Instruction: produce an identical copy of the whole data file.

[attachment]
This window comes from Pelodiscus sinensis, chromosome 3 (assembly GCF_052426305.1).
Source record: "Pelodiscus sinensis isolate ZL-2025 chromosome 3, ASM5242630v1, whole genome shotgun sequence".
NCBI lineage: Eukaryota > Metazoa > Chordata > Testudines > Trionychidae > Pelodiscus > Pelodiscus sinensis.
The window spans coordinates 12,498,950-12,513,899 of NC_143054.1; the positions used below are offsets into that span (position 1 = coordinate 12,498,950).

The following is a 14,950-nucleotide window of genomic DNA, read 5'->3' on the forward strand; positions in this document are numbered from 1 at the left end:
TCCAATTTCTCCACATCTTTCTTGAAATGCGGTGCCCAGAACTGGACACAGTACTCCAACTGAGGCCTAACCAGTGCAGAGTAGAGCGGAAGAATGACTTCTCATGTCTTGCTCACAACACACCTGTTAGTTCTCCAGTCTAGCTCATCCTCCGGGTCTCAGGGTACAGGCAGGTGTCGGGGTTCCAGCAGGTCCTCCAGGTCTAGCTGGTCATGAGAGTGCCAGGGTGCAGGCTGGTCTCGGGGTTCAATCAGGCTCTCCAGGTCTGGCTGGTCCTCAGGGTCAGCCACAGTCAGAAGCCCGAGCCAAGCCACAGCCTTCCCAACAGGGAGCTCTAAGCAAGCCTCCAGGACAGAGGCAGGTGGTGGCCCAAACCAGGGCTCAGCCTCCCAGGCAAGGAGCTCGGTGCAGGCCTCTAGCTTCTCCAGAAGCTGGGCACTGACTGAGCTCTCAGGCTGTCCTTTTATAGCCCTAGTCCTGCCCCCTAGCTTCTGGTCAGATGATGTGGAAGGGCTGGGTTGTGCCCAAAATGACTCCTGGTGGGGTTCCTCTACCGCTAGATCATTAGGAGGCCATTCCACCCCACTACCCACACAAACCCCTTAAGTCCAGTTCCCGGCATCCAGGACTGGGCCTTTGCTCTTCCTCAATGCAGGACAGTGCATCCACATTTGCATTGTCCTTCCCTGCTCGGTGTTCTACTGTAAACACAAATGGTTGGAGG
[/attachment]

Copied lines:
This window comes from Pelodiscus sinensis, chromosome 3 (assembly GCF_052426305.1).
Source record: "Pelodiscus sinensis isolate ZL-2025 chromosome 3, ASM5242630v1, whole genome shotgun sequence".
NCBI lineage: Eukaryota > Metazoa > Chordata > Testudines > Trionychidae > Pelodiscus > Pelodiscus sinensis.
The window spans coordinates 12,498,950-12,513,899 of NC_143054.1; the positions used below are offsets into that span (position 1 = coordinate 12,498,950).

The following is a 14,950-nucleotide window of genomic DNA, read 5'->3' on the forward strand; positions in this document are numbered from 1 at the left end:
TCCAATTTCTCCACATCTTTCTTGAAATGCGGTGCCCAGAACTGGACACAGTACTCCAACTGAGGCCTAACCAGTGCAGAGTAGAGCGGAAGAATGACTTCTCATGTCTTGCTCACAACACACCTGTTAGTTCTCCAGTCTAGCTCATCCTCCGGGTCTCAGGGTACAGGCAGGTGTCGGGGTTCCAGCAGGTCCTCCAGGTCTAGCTGGTCATGAGAGTGCCAGGGTGCAGGCTGGTCTCGGGGTTCAATCAGGCTCTCCAGGTCTGGCTGGTCCTCAGGGTCAGCCACAGTCAGAAGCCCGAGCCAAGCCACAGCCTTCCCAACAGGGAGCTCTAAGCAAGCCTCCAGGACAGAGGCAGGTGGTGGCCCAAACCAGGGCTCAGCCTCCCAGGCAAGGAGCTCGGTGCAGGCCTCTAGCTTCTCCAGAAGCTGGGCACTGACTGAGCTCTCAGGCTGTCCTTTTATAGCCCTAGTCCTGCCCCCTAGCTTCTGGTCAGATGATGTGGAAGGGCTGGGTTGTGCCCAAAATGACTCCTGGTGGGGTTCCTCTACCGCTAGATCATTAGGAGGCCATTCCACCCCACTACCCACACAAACCCCTTAAGTCCAGTTCCCGGCATCCAGGACTGGGCCTTTGCTCTTCCTCAATGCAGGACAGTGCATCCACATTTGCATTGTCCTTCCCTGCTCGGTGTTCTACTGTAAACACAAATGGTTGGAGG